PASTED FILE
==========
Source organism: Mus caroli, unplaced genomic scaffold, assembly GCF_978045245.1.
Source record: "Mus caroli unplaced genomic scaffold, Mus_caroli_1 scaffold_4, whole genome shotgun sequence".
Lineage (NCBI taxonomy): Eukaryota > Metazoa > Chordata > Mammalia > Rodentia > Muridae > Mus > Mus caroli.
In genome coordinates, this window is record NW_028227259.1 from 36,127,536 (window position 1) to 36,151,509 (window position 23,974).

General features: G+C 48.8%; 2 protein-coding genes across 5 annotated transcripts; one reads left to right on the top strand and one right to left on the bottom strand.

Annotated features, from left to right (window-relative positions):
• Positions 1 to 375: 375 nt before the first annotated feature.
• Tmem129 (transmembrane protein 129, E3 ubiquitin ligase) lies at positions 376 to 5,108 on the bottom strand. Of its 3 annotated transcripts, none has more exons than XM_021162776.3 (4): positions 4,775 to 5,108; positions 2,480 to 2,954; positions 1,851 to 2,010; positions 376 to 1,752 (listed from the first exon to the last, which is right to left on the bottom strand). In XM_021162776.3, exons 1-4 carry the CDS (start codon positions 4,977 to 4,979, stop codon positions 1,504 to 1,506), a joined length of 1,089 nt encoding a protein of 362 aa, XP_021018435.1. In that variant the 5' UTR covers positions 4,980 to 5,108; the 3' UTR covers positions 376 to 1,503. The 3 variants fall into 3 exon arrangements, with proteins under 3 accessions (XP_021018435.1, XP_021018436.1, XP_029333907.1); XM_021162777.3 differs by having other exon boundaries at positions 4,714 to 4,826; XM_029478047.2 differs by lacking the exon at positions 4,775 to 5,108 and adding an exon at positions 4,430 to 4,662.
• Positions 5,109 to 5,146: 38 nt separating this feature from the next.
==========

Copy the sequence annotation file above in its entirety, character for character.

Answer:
Source organism: Mus caroli, unplaced genomic scaffold, assembly GCF_978045245.1.
Source record: "Mus caroli unplaced genomic scaffold, Mus_caroli_1 scaffold_4, whole genome shotgun sequence".
Lineage (NCBI taxonomy): Eukaryota > Metazoa > Chordata > Mammalia > Rodentia > Muridae > Mus > Mus caroli.
In genome coordinates, this window is record NW_028227259.1 from 36,127,536 (window position 1) to 36,151,509 (window position 23,974).

General features: G+C 48.8%; 2 protein-coding genes across 5 annotated transcripts; one reads left to right on the top strand and one right to left on the bottom strand.

Annotated features, from left to right (window-relative positions):
• Positions 1 to 375: 375 nt before the first annotated feature.
• Tmem129 (transmembrane protein 129, E3 ubiquitin ligase) lies at positions 376 to 5,108 on the bottom strand. Of its 3 annotated transcripts, none has more exons than XM_021162776.3 (4): positions 4,775 to 5,108; positions 2,480 to 2,954; positions 1,851 to 2,010; positions 376 to 1,752 (listed from the first exon to the last, which is right to left on the bottom strand). In XM_021162776.3, exons 1-4 carry the CDS (start codon positions 4,977 to 4,979, stop codon positions 1,504 to 1,506), a joined length of 1,089 nt encoding a protein of 362 aa, XP_021018435.1. In that variant the 5' UTR covers positions 4,980 to 5,108; the 3' UTR covers positions 376 to 1,503. The 3 variants fall into 3 exon arrangements, with proteins under 3 accessions (XP_021018435.1, XP_021018436.1, XP_029333907.1); XM_021162777.3 differs by having other exon boundaries at positions 4,714 to 4,826; XM_029478047.2 differs by lacking the exon at positions 4,775 to 5,108 and adding an exon at positions 4,430 to 4,662.
• Positions 5,109 to 5,146: 38 nt separating this feature from the next.